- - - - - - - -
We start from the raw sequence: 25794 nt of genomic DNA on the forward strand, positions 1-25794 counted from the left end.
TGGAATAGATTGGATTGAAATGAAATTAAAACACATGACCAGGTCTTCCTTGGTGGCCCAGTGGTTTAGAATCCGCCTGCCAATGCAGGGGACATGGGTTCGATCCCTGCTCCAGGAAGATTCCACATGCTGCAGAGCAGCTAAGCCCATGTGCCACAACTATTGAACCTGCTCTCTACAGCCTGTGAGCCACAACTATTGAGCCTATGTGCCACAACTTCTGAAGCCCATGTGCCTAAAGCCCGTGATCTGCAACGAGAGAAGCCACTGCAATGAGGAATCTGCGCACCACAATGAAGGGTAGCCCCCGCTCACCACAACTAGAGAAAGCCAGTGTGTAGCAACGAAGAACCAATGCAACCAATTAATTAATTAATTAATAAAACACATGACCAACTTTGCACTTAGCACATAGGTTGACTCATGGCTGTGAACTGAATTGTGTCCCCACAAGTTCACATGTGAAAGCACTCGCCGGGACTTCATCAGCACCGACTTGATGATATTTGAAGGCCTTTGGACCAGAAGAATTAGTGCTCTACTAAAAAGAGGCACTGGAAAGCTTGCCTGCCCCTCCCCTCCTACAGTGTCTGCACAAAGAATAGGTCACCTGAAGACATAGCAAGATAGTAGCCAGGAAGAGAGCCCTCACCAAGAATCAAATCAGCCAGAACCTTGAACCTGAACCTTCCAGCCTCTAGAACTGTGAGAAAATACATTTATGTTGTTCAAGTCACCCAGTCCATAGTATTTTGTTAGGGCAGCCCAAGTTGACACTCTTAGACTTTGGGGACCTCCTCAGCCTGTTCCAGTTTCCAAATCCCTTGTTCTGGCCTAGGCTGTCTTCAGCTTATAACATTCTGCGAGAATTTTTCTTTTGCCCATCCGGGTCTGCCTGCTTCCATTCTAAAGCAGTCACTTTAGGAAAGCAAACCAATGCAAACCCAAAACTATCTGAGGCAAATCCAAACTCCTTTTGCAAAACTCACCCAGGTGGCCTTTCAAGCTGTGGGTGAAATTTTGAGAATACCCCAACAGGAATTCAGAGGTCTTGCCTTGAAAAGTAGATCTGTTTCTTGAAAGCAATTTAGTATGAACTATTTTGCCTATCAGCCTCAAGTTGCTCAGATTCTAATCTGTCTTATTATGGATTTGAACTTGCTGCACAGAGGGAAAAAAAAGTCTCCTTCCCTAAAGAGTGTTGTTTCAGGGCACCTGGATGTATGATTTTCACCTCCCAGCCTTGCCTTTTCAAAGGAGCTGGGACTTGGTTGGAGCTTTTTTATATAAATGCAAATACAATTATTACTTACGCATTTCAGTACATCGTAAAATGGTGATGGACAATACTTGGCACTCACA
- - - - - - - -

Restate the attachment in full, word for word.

We start from the raw sequence: 25794 nt of genomic DNA on the forward strand, positions 1-25794 counted from the left end.
TGGAATAGATTGGATTGAAATGAAATTAAAACACATGACCAGGTCTTCCTTGGTGGCCCAGTGGTTTAGAATCCGCCTGCCAATGCAGGGGACATGGGTTCGATCCCTGCTCCAGGAAGATTCCACATGCTGCAGAGCAGCTAAGCCCATGTGCCACAACTATTGAACCTGCTCTCTACAGCCTGTGAGCCACAACTATTGAGCCTATGTGCCACAACTTCTGAAGCCCATGTGCCTAAAGCCCGTGATCTGCAACGAGAGAAGCCACTGCAATGAGGAATCTGCGCACCACAATGAAGGGTAGCCCCCGCTCACCACAACTAGAGAAAGCCAGTGTGTAGCAACGAAGAACCAATGCAACCAATTAATTAATTAATTAATAAAACACATGACCAACTTTGCACTTAGCACATAGGTTGACTCATGGCTGTGAACTGAATTGTGTCCCCACAAGTTCACATGTGAAAGCACTCGCCGGGACTTCATCAGCACCGACTTGATGATATTTGAAGGCCTTTGGACCAGAAGAATTAGTGCTCTACTAAAAAGAGGCACTGGAAAGCTTGCCTGCCCCTCCCCTCCTACAGTGTCTGCACAAAGAATAGGTCACCTGAAGACATAGCAAGATAGTAGCCAGGAAGAGAGCCCTCACCAAGAATCAAATCAGCCAGAACCTTGAACCTGAACCTTCCAGCCTCTAGAACTGTGAGAAAATACATTTATGTTGTTCAAGTCACCCAGTCCATAGTATTTTGTTAGGGCAGCCCAAGTTGACACTCTTAGACTTTGGGGACCTCCTCAGCCTGTTCCAGTTTCCAAATCCCTTGTTCTGGCCTAGGCTGTCTTCAGCTTATAACATTCTGCGAGAATTTTTCTTTTGCCCATCCGGGTCTGCCTGCTTCCATTCTAAAGCAGTCACTTTAGGAAAGCAAACCAATGCAAACCCAAAACTATCTGAGGCAAATCCAAACTCCTTTTGCAAAACTCACCCAGGTGGCCTTTCAAGCTGTGGGTGAAATTTTGAGAATACCCCAACAGGAATTCAGAGGTCTTGCCTTGAAAAGTAGATCTGTTTCTTGAAAGCAATTTAGTATGAACTATTTTGCCTATCAGCCTCAAGTTGCTCAGATTCTAATCTGTCTTATTATGGATTTGAACTTGCTGCACAGAGGGAAAAAAAAGTCTCCTTCCCTAAAGAGTGTTGTTTCAGGGCACCTGGATGTATGATTTTCACCTCCCAGCCTTGCCTTTTCAAAGGAGCTGGGACTTGGTTGGAGCTTTTTTATATAAATGCAAATACAATTATTACTTACGCATTTCAGTACATCGTAAAATGGTGATGGACAATACTTGGCACTCACA